Over the past week, Mama and Papa Wren have been darting in with a steady supply of insects and larvae for their hungry chicks.


Yummy!


Who’s first?


Time for another grocery run.


Finally, I got a kick out of this sight a few days ago: a dragonfly resting on my metal dragonfly.


Life imitating art! (Except a dragonfly doesn’t actually have long antennae like a butterfly.)

Are you watching any wildlife activity in your garden this spring?

I welcome your comments; please scroll to the end of this post to leave one. If you’re reading this in a subscription email, click here to visit Digging and find the comment box at the end of each post.
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Digging Deeper: News and Upcoming Events

The Austin Daylily Society will host a free garden tour on Sunday, May 28, from 10 am to 2 pm. Four private gardens featuring lots of daylilies will be open to the public, including Tom Ellison’s lovely Tarrytown garden.

Get on the mailing list for Garden Spark Talks. Inspired by the idea of house concerts — performances in private homes, which support musicians and give a small audience an up-close and personal musical experience — I’m hosting a series of garden talks by design speakers out of my home. Talks are limited-attendance events and generally sell out within just a few days, so join the Garden Spark email list for early notifications. Simply click this link and ask to be added.

All material © 2006-2017 by Pam Penick for Digging. Unauthorized reproduction prohibited.

Easter Sunday Foliage Follow-Up


I’m imagining my blog feed filling up with pictures of pastel Easter eggs and white lilies. But here at Digging, in spite of a flurry of kitchen activity (I’m making Tex-Mex deviled eggs and a lemon cake), it’s still Foliage Follow-Up. Let’s start with the stock-tank pond garden, encircled by masses of ‘Color Guard’ yucca and bamboo muhly along the uphill side and heartleaf skullcap on the downhill side, with “doorways” marked by ‘Winter Gem’ boxwood. Across the pond, a shimmering Yucca rostrata guards the side-yard path.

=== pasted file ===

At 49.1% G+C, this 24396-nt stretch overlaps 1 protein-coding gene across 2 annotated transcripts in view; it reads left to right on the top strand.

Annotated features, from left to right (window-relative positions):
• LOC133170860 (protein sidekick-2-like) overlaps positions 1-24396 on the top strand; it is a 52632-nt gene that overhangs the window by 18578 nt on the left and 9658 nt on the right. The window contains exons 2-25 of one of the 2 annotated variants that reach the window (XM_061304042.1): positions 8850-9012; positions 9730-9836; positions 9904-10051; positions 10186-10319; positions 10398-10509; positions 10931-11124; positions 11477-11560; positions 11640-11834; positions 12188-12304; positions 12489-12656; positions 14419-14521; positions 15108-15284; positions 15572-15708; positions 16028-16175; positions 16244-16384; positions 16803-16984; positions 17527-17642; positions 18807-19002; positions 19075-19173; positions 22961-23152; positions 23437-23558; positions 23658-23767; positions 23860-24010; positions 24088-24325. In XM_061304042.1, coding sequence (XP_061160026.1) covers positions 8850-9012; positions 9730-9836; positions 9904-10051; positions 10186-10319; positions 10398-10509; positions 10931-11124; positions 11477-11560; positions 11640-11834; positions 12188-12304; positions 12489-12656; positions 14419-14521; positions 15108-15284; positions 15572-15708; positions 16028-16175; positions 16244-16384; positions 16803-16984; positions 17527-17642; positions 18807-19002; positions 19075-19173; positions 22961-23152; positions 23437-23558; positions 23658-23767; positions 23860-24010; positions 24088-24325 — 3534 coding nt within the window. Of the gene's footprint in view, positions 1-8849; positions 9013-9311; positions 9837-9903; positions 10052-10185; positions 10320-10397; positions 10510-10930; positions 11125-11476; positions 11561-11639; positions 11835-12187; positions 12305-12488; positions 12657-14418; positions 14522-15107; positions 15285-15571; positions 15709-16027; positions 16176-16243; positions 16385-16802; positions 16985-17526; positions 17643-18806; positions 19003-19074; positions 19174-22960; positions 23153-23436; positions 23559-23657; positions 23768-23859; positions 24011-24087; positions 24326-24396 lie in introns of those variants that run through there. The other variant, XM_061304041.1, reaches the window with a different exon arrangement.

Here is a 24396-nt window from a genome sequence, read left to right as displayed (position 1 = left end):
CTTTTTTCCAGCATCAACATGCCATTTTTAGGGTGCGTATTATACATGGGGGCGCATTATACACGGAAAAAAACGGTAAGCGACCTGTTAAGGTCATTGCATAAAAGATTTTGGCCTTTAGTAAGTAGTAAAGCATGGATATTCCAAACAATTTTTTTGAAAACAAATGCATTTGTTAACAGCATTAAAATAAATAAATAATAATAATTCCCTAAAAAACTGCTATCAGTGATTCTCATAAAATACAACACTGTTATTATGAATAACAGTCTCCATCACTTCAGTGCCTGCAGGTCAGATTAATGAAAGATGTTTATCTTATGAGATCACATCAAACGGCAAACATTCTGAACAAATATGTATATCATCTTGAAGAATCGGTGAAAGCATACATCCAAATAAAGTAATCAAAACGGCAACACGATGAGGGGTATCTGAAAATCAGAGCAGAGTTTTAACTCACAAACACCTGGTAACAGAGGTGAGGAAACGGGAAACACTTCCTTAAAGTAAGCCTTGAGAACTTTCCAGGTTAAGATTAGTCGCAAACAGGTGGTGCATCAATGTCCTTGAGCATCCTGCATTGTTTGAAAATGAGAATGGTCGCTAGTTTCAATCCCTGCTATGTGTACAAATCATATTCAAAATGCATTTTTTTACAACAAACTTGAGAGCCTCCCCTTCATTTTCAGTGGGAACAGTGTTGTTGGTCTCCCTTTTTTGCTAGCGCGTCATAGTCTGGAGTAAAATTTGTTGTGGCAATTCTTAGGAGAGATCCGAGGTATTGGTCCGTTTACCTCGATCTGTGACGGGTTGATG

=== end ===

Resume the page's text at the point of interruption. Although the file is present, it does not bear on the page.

In the raised beds, Moby2 (Agave ovatifolia) reigns over a mix of bright-shade-tolerant foliage plants, including silver ponyfoot, ‘Quadricolor’ agave, blue torch cactus (Pilocereus azureus), and ‘Macho Mocha’ mangave.


A metal roadrunner darts across a pot of aloes, with the strappy leaves of Texas nolina in the background.


I have a thing for metal garden art. Here, a toothy smile (feed me, Seymour!) greets you from a pot of ‘Chocolate Chips’ manfreda and Mexican feathergrass.


Lately, I also have a thing for squids — or at least these squidy pots. With curly, writhing “arms,” Tillandsia xerographica makes a perfect plant for them.


Fresh green leaves on the live oak trees are the most dominant foliage in my garden right now. They’re a bright-green backdrop to everything else.


Since it IS Easter, I can’t leave without posting a little floral color, so here we go: two pinks (Dianthus ‘Lavender Lace’ and ‘Light Pink + Eye’) crammed together into one pot.


One more


And while I don’t have an Easter lily, I do have white rain lilies. Happy Easter, y’all!

This is my April post for Foliage Follow-Up. Fellow bloggers, what leafy loveliness is happening in your garden this month? Please join me in giving foliage its due on the day after Bloom Day. Leave a link to your post in a comment below. I’d appreciate it if you’ll also link to my post in your own — sharing link love! If you can’t post so soon after Bloom Day, no worries. Just leave your link when you get to it. I look forward to seeing your foliage faves.

I welcome your comments; please scroll to the end of this post to leave one. If you’re reading this in a subscription email, click here to visit Digging and find the comment box at the end of each post.
_______________________

Digging Deeper: News and Upcoming Events

Mark your calendar for the Inside Austin Gardens Tour on May 6, sponsored by Travis County Master Gardeners. This fun garden tour occurs every 18 months and features a mix of homegrown gardens “for gardeners, by gardeners,” as their tagline says.

Get on the mailing list for Garden Spark Talks. Inspired by the idea of house concerts — performances in private homes, which support musicians and give a small audience an up-close and personal musical experience — I’m hosting a series of garden talks by design speakers out of my home. Talks are limited-attendance events and generally sell out within just a few days, so join the Garden Spark email list for early notifications. Simply click this link and ask to be added.